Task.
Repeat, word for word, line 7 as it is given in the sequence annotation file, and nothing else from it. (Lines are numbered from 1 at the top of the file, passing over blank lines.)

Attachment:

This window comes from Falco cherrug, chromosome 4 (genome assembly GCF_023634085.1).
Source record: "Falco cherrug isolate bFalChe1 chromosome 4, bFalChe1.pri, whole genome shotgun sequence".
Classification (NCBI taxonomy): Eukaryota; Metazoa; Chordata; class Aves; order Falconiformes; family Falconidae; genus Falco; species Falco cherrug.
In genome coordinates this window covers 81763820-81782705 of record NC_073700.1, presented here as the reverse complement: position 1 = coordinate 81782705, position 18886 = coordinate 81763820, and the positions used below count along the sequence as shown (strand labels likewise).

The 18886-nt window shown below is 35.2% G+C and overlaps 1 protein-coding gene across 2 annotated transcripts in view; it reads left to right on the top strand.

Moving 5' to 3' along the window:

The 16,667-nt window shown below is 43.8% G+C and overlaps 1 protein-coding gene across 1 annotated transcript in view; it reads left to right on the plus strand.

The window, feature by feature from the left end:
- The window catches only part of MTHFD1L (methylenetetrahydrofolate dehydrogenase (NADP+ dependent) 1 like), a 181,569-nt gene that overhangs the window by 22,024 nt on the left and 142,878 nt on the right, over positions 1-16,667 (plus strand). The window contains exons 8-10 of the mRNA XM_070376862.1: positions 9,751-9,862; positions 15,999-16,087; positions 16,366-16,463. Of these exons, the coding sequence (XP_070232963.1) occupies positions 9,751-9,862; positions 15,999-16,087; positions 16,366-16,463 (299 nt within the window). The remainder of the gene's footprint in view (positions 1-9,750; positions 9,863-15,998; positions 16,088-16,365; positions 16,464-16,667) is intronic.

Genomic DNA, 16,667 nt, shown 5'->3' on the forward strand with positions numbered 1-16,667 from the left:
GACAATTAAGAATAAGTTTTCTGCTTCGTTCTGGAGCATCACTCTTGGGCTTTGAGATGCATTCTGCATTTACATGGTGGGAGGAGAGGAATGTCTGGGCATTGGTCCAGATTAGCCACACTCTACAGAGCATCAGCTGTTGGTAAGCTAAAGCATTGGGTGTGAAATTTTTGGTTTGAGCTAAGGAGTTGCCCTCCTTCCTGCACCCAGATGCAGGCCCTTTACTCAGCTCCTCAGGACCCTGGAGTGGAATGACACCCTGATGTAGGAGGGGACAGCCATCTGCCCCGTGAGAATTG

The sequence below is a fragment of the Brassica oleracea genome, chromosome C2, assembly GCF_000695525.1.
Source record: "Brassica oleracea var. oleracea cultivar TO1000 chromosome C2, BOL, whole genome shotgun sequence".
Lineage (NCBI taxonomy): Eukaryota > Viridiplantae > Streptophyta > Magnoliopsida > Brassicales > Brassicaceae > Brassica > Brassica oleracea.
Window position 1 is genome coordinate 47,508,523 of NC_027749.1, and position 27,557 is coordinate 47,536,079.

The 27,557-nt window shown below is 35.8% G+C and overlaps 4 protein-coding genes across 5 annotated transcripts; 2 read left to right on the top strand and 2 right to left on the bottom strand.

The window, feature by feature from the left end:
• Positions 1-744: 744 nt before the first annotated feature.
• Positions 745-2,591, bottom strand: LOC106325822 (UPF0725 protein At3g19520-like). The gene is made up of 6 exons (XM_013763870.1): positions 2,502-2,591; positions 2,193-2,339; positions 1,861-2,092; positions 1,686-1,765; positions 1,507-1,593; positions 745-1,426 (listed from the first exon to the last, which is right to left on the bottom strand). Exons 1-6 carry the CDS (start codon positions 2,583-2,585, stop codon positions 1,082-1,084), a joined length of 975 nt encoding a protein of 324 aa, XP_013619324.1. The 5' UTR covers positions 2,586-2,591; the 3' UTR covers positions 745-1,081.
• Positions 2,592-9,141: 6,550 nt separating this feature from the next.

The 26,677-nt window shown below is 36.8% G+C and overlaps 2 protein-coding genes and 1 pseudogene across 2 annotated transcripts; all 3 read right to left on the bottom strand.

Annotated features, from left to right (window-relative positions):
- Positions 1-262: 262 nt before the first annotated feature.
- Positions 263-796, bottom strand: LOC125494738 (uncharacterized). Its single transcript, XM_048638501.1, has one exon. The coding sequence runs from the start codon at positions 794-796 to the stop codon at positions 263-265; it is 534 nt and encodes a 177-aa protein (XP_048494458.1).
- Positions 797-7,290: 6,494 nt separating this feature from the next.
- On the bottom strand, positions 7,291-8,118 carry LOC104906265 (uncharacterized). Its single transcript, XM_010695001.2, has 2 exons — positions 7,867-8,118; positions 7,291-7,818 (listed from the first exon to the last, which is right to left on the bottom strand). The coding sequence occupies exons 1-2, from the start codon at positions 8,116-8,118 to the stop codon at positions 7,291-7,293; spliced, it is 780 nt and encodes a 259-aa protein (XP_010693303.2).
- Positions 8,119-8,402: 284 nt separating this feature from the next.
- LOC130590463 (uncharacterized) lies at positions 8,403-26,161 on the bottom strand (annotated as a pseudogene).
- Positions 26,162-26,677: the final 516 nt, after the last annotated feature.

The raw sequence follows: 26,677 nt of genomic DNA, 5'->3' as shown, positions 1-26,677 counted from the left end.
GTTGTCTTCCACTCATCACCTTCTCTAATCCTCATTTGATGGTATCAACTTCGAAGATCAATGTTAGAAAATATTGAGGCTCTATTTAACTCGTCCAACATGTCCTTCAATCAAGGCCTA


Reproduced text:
The 16,667-nt window shown below is 43.8% G+C and overlaps 1 protein-coding gene across 1 annotated transcript in view; it reads left to right on the plus strand.